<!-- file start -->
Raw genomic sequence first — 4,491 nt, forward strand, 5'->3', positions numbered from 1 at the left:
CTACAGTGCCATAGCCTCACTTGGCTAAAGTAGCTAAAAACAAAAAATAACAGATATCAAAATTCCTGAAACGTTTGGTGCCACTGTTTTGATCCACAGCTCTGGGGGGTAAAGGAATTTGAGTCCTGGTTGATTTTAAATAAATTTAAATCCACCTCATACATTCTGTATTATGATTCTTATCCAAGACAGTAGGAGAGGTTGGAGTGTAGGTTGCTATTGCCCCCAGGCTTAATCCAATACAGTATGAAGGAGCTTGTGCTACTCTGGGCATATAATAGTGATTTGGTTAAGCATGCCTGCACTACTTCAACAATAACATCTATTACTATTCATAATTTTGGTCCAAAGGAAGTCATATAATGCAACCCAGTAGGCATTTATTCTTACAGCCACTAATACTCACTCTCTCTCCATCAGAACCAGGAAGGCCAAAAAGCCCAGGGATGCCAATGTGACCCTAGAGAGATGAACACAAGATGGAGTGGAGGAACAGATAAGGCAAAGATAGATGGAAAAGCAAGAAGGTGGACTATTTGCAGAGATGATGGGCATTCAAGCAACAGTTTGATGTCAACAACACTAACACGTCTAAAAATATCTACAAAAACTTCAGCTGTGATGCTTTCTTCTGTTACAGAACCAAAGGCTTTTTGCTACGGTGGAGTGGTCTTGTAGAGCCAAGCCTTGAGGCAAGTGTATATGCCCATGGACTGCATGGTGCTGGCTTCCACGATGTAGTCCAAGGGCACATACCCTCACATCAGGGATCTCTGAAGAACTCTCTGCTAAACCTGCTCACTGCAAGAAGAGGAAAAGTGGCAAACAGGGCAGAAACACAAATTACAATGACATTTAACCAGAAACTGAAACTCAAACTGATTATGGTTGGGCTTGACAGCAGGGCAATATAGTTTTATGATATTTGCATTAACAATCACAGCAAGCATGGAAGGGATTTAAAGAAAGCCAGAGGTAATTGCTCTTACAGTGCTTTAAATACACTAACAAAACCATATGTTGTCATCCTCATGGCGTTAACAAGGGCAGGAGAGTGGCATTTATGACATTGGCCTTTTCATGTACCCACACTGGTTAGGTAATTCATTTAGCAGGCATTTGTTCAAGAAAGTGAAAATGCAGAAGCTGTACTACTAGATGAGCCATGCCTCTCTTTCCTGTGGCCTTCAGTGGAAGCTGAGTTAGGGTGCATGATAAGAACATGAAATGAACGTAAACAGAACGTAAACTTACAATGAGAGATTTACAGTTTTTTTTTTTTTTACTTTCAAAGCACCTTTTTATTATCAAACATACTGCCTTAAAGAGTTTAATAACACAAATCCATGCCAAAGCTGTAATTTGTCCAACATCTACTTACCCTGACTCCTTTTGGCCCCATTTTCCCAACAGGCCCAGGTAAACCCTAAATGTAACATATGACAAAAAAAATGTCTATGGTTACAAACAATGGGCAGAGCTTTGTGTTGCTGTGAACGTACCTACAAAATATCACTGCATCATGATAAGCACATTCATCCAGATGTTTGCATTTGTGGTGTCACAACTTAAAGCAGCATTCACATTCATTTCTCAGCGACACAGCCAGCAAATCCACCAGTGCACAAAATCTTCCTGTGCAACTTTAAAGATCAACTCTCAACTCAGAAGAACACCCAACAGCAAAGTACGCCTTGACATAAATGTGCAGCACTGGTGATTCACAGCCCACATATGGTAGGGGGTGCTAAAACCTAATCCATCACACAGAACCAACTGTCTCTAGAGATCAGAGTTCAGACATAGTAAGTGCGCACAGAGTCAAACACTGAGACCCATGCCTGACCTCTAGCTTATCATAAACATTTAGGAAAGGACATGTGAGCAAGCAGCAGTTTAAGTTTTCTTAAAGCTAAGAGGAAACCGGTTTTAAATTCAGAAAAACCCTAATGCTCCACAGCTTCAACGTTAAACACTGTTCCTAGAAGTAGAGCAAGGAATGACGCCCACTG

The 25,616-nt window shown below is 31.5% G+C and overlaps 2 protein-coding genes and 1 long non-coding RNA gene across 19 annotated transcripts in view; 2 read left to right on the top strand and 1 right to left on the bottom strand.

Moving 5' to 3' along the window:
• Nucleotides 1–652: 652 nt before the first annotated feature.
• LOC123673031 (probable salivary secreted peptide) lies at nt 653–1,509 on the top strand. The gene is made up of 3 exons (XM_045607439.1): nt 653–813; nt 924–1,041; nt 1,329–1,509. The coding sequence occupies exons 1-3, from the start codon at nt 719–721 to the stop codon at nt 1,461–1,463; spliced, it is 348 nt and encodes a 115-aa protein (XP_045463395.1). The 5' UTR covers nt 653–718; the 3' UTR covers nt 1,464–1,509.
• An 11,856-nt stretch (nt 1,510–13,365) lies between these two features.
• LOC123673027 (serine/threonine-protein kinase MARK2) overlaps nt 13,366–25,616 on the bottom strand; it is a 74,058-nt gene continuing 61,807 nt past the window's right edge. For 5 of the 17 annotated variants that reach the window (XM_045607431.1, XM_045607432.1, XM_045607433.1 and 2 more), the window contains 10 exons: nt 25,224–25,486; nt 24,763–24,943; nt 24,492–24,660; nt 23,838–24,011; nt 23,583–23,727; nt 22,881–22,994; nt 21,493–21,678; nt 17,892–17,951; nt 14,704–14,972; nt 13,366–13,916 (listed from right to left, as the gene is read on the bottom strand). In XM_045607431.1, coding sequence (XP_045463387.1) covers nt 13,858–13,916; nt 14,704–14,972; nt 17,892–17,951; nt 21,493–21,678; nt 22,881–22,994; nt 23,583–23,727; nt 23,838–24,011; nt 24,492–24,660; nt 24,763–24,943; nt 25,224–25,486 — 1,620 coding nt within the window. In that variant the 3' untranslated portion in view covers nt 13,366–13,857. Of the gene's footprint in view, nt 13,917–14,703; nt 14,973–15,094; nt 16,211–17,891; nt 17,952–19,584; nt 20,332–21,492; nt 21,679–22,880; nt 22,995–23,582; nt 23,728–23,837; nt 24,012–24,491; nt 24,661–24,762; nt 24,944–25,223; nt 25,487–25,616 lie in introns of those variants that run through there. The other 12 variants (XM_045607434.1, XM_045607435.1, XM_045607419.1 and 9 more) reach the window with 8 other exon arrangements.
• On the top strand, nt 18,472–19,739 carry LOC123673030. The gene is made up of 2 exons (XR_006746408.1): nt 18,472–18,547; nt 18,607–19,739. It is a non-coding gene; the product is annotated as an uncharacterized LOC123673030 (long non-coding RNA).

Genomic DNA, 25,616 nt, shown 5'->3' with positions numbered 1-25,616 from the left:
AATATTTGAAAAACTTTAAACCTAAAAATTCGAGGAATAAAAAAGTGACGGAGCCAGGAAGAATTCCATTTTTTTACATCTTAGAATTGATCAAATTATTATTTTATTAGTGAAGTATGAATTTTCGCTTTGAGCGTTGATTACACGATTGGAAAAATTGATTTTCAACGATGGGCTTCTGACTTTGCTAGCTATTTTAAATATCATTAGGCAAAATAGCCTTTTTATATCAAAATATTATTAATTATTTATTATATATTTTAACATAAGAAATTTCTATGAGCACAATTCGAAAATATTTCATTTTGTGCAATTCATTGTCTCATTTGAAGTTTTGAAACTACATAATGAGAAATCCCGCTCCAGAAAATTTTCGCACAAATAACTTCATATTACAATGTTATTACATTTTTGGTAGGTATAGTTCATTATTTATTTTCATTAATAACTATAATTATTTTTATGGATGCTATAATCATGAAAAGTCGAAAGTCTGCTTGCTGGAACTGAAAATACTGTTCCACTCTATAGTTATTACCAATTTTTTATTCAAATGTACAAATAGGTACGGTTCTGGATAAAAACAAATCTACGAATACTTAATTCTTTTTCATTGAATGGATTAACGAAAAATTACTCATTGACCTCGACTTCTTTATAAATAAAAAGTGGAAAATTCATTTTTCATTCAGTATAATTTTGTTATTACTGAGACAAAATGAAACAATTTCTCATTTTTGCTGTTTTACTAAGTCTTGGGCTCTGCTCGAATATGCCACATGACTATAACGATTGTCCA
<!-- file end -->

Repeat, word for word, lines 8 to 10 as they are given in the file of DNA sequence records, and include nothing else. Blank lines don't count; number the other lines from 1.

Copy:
• LOC123673027 (serine/threonine-protein kinase MARK2) overlaps nt 13,366–25,616 on the bottom strand; it is a 74,058-nt gene continuing 61,807 nt past the window's right edge. For 5 of the 17 annotated variants that reach the window (XM_045607431.1, XM_045607432.1, XM_045607433.1 and 2 more), the window contains 10 exons: nt 25,224–25,486; nt 24,763–24,943; nt 24,492–24,660; nt 23,838–24,011; nt 23,583–23,727; nt 22,881–22,994; nt 21,493–21,678; nt 17,892–17,951; nt 14,704–14,972; nt 13,366–13,916 (listed from right to left, as the gene is read on the bottom strand). In XM_045607431.1, coding sequence (XP_045463387.1) covers nt 13,858–13,916; nt 14,704–14,972; nt 17,892–17,951; nt 21,493–21,678; nt 22,881–22,994; nt 23,583–23,727; nt 23,838–24,011; nt 24,492–24,660; nt 24,763–24,943; nt 25,224–25,486 — 1,620 coding nt within the window. In that variant the 3' untranslated portion in view covers nt 13,366–13,857. Of the gene's footprint in view, nt 13,917–14,703; nt 14,973–15,094; nt 16,211–17,891; nt 17,952–19,584; nt 20,332–21,492; nt 21,679–22,880; nt 22,995–23,582; nt 23,728–23,837; nt 24,012–24,491; nt 24,661–24,762; nt 24,944–25,223; nt 25,487–25,616 lie in introns of those variants that run through there. The other 12 variants (XM_045607434.1, XM_045607435.1, XM_045607419.1 and 9 more) reach the window with 8 other exon arrangements.
• On the top strand, nt 18,472–19,739 carry LOC123673030. The gene is made up of 2 exons (XR_006746408.1): nt 18,472–18,547; nt 18,607–19,739. It is a non-coding gene; the product is annotated as an uncharacterized LOC123673030 (long non-coding RNA).

Genomic DNA, 25,616 nt, shown 5'->3' with positions numbered 1-25,616 from the left: